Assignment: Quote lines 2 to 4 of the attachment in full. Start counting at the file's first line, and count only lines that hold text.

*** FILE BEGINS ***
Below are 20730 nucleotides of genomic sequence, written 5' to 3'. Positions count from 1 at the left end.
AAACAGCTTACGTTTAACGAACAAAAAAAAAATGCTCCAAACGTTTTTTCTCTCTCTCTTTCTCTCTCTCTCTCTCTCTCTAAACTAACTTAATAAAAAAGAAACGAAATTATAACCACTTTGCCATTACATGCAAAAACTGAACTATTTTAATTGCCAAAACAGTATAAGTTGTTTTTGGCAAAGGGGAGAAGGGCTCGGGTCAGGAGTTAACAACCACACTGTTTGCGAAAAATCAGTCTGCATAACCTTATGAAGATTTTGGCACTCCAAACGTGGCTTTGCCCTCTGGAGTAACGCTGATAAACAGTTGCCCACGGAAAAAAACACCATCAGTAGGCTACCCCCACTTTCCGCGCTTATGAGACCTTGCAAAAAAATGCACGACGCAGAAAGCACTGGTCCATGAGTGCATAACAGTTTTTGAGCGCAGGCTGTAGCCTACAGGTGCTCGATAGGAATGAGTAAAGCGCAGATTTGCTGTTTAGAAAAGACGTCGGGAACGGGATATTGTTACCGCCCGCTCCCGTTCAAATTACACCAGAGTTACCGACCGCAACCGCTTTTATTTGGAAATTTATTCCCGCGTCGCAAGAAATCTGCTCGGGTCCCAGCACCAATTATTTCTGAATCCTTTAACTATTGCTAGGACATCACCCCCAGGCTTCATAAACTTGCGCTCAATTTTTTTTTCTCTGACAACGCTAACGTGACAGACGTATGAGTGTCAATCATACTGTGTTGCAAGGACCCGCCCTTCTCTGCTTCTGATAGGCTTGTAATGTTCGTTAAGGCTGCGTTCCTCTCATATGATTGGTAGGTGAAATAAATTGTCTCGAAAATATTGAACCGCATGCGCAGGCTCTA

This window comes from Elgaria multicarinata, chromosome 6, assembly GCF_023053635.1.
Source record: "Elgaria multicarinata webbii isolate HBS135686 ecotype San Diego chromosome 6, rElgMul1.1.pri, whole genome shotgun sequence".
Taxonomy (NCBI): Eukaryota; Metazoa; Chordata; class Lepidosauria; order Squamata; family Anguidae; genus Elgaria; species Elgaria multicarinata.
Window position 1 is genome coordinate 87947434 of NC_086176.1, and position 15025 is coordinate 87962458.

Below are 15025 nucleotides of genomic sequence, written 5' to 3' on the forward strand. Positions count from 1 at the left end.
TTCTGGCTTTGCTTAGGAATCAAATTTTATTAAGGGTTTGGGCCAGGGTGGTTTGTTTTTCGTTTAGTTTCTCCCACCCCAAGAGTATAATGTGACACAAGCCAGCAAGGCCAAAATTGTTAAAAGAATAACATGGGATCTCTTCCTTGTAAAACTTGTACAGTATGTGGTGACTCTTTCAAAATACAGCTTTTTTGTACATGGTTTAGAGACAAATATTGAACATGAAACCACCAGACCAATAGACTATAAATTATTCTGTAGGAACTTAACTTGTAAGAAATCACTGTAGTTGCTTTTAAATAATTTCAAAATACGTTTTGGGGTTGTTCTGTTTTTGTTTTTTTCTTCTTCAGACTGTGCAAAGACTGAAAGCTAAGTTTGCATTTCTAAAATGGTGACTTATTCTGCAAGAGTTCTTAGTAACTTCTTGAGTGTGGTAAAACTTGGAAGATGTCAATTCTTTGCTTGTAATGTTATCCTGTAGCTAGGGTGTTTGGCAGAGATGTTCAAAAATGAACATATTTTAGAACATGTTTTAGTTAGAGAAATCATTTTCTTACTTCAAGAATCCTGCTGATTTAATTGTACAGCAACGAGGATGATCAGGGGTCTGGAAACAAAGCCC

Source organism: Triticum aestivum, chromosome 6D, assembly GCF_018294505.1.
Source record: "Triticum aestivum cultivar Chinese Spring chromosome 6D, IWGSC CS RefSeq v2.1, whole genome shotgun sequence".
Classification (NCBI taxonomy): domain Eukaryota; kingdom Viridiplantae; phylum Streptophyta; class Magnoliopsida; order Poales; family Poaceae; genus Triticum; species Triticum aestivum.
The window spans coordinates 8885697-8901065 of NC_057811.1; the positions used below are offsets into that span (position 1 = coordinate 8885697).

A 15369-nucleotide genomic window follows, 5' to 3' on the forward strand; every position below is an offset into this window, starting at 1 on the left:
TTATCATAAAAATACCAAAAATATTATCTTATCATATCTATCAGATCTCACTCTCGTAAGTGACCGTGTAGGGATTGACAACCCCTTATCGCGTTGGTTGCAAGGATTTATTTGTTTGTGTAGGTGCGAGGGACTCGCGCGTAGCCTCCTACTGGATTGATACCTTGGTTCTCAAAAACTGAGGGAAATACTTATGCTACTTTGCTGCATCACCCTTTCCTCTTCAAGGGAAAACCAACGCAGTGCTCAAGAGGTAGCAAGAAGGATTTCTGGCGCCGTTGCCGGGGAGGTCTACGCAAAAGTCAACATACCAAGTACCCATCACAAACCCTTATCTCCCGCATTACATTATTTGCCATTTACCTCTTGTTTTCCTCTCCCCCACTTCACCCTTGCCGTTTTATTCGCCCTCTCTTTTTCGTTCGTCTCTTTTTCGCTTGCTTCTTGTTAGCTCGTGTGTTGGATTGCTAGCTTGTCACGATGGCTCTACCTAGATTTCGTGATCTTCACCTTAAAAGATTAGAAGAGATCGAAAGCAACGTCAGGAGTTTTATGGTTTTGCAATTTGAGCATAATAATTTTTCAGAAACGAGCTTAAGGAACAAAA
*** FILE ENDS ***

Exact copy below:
AAACAGCTTACGTTTAACGAACAAAAAAAAAATGCTCCAAACGTTTTTTCTCTCTCTCTTTCTCTCTCTCTCTCTCTCTCTAAACTAACTTAATAAAAAAGAAACGAAATTATAACCACTTTGCCATTACATGCAAAAACTGAACTATTTTAATTGCCAAAACAGTATAAGTTGTTTTTGGCAAAGGGGAGAAGGGCTCGGGTCAGGAGTTAACAACCACACTGTTTGCGAAAAATCAGTCTGCATAACCTTATGAAGATTTTGGCACTCCAAACGTGGCTTTGCCCTCTGGAGTAACGCTGATAAACAGTTGCCCACGGAAAAAAACACCATCAGTAGGCTACCCCCACTTTCCGCGCTTATGAGACCTTGCAAAAAAATGCACGACGCAGAAAGCACTGGTCCATGAGTGCATAACAGTTTTTGAGCGCAGGCTGTAGCCTACAGGTGCTCGATAGGAATGAGTAAAGCGCAGATTTGCTGTTTAGAAAAGACGTCGGGAACGGGATATTGTTACCGCCCGCTCCCGTTCAAATTACACCAGAGTTACCGACCGCAACCGCTTTTATTTGGAAATTTATTCCCGCGTCGCAAGAAATCTGCTCGGGTCCCAGCACCAATTATTTCTGAATCCTTTAACTATTGCTAGGACATCACCCCCAGGCTTCATAAACTTGCGCTCAATTTTTTTTTCTCTGACAACGCTAACGTGACAGACGTATGAGTGTCAATCATACTGTGTTGCAAGGACCCGCCCTTCTCTGCTTCTGATAGGCTTGTAATGTTCGTTAAGGCTGCGTTCCTCTCATATGATTGGTAGGTGAAATAAATTGTCTCGAAAATATTGAACCGCATGCGCAGGCTCTA

This window comes from Elgaria multicarinata, chromosome 6, assembly GCF_023053635.1.
Source record: "Elgaria multicarinata webbii isolate HBS135686 ecotype San Diego chromosome 6, rElgMul1.1.pri, whole genome shotgun sequence".